Why Hillary's Run Matters

My first conscious recollection of prejudice had to do with my parents favoring my twin's choice of the fish tank as our collective birthday present. I'm part of a fraternal pair of twins, and as the female half, I felt gipped. This was in the summer of 1968. My brother always got the cool toys, trucks, tools, and always new and sensible clothes. I, the youngest of four daughters, got mostly well worn hand me downs, that were heavy on dresses and shorts sets that frankly were not designed for girls who climbed trees and preferred to play war with the boys at constuction sites. I knew my request was doomed ( I had wanted rock em sock em robots and a years supply of space food amongst other things ) when my father stated that this choice would be good for the family and educational.

We were'nt rich, far from it and birthdays for a catholic family of six children was a fairly modest affair. The best I could hope for was my grandmother's cash present in which the amount rose $1.00 a year to reflect my age. $8.00 can buy enough candy to rot your mouth and the spending of the birthday cash was sacred in our family, no-one and I mean not even the Pope could dictate how we spent our annual "Gommie Money".

The fish tank arrived and my dad put it together. My brother and I went to the pet store to pick out fish, which I remember were mostly yellow. My brother who I have to mention was clinically hyper-active and whose favorite activity was taking anything apart he could get his hands on (to see how it worked)  was on Ritalin; the dosage of which depended on how tired or distracted my mother was. Taken in the uncertain liquid form of the day, sometimes he became more of a blur then ever and sometimes he took a nap for about 3 hours. I watched as my brother named all of the fish and solemnly promised each of them that he would take good care of them. I was silently praying that Jesus would not recognize my relunctant role in what I feared was the certain mass murder of innocent fish and wondered if this qualified as a mortal or venial sin. Would I still get to keep communion privelages and the weird but cool Catholic stuff I'd gotten at this recent milestone.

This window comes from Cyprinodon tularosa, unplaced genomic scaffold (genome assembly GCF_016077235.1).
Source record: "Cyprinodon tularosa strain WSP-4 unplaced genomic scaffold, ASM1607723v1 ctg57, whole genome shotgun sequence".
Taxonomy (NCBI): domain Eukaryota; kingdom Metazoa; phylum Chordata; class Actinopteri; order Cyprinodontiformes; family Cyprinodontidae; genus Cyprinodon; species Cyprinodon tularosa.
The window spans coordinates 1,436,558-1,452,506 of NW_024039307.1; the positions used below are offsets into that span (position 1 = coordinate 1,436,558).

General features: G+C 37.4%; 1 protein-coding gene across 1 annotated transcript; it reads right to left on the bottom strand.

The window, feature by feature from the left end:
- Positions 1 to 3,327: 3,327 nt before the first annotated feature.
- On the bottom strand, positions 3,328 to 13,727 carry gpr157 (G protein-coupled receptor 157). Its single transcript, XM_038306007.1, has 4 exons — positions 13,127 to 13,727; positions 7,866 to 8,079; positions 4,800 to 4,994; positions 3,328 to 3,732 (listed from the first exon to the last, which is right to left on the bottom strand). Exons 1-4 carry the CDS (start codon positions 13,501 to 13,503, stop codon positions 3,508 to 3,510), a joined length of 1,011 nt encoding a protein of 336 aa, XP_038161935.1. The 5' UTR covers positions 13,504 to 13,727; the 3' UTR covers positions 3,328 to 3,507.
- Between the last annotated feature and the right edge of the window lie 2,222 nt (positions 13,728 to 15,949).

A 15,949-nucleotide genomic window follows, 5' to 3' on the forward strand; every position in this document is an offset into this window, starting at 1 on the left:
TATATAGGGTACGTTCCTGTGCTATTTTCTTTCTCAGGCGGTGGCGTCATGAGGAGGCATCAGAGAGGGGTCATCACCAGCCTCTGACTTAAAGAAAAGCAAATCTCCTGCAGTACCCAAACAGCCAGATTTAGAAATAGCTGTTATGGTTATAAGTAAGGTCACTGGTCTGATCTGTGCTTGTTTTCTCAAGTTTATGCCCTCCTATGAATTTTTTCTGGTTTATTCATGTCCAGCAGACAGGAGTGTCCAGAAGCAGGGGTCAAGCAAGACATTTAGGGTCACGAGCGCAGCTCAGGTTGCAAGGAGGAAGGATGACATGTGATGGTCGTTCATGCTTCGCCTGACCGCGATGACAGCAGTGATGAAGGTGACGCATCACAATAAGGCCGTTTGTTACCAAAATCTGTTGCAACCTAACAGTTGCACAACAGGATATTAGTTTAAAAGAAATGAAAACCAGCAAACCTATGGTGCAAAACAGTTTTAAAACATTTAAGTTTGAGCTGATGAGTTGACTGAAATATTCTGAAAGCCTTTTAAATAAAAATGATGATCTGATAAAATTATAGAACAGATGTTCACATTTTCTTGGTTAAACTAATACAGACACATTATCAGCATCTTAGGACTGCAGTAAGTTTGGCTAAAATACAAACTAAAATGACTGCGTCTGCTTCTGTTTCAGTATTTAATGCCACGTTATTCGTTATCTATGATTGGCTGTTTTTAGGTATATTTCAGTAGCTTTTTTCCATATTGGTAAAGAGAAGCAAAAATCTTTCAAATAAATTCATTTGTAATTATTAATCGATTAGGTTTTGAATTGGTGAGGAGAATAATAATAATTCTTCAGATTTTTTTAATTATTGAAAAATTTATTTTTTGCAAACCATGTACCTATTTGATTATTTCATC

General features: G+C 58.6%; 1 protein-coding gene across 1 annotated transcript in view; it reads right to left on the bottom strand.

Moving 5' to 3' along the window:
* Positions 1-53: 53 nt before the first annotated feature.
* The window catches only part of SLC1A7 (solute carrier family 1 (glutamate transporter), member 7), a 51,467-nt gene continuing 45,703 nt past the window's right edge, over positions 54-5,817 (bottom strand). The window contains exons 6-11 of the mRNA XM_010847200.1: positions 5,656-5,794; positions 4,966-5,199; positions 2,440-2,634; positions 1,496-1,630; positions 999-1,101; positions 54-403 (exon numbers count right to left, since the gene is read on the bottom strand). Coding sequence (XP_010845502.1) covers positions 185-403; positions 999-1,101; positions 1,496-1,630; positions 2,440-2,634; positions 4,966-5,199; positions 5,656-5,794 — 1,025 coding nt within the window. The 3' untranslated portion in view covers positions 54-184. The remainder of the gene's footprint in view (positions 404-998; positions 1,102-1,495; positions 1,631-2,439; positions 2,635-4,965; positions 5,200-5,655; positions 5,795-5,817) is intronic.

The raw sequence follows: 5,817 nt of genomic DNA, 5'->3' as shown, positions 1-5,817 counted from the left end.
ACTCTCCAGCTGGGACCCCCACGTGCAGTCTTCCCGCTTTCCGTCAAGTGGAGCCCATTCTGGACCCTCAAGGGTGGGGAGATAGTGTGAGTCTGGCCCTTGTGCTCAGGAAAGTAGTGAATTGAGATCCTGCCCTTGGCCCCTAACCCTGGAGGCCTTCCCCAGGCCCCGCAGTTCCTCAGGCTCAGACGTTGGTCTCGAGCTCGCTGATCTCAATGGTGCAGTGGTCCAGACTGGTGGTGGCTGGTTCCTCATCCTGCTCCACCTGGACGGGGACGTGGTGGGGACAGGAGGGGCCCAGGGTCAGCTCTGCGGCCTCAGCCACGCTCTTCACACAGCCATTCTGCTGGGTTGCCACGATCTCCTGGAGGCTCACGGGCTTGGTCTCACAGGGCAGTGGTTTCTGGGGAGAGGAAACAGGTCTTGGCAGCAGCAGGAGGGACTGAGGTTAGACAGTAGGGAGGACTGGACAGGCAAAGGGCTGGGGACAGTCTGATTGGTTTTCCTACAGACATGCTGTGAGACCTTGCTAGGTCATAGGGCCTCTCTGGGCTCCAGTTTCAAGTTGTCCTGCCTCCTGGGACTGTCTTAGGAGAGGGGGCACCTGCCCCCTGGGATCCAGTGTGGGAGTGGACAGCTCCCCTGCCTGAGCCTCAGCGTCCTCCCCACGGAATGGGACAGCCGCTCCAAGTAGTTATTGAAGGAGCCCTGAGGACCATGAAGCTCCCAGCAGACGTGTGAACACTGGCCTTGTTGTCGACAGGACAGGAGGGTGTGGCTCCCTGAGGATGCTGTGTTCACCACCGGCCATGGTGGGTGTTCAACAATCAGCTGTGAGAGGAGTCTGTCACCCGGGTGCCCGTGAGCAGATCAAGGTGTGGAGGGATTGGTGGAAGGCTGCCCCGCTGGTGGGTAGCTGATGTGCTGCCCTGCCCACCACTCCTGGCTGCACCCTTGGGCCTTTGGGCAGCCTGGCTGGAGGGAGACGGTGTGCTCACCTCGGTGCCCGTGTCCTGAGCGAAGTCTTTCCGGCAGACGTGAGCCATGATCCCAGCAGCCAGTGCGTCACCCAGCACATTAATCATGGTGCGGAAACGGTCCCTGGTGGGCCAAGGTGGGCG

My twin brother, truly one of the kindest souls would never intentionally harm the fish, but they were as doomed as any other toy laying in scattered pieces throughout our shared toy legacy. The fish were doomed. My brother in the sexism of the day was granted and assumed the paternal responsibility for the welfare of the fish. I was assigned the cleaning of the tank. My twin was assigned the feeding of the fish. Typical gender assignment and it was no use to complain. Each of us made a cocerted effort to follow the instructions of our dad and for a while the tank was clean and the fish looked happy, at least as happy as fish could be to my eight year old mind.

A few months later the occasion came when the folks decided it was time to go visit the grandparents who lived in another city. Two station wagons, each loaded with coolers, food, pillows, toys, kids and the dog caravaned  home to Houston from the alien strangeness of this new city we had moved to called Dallas. Houston as any native knows is much better for tree climbing and critter hunting, especially frogs and lizards. Houston was also where a tom-boy with a pixie hair cut under the age of ten could run around in her brothers jeans without a shirt on and no-one batted an eye. I did'nt have penis envy so much, I just envied the freedom boys had. I liked everything about being a girl except the dolls, dresses, and chores. Mowing the lawn seemed alot more cool then sweeping up the clippings. I mean the mower was cool, brooms are not. Boys sports were cool, hopscotch was'nt. Anyone who thinks softball is as cool as baseball, just does'nt get it.  As we pulled into the driveway, tired and cranky after the long trip home, my twin ran into the house to check on the fish.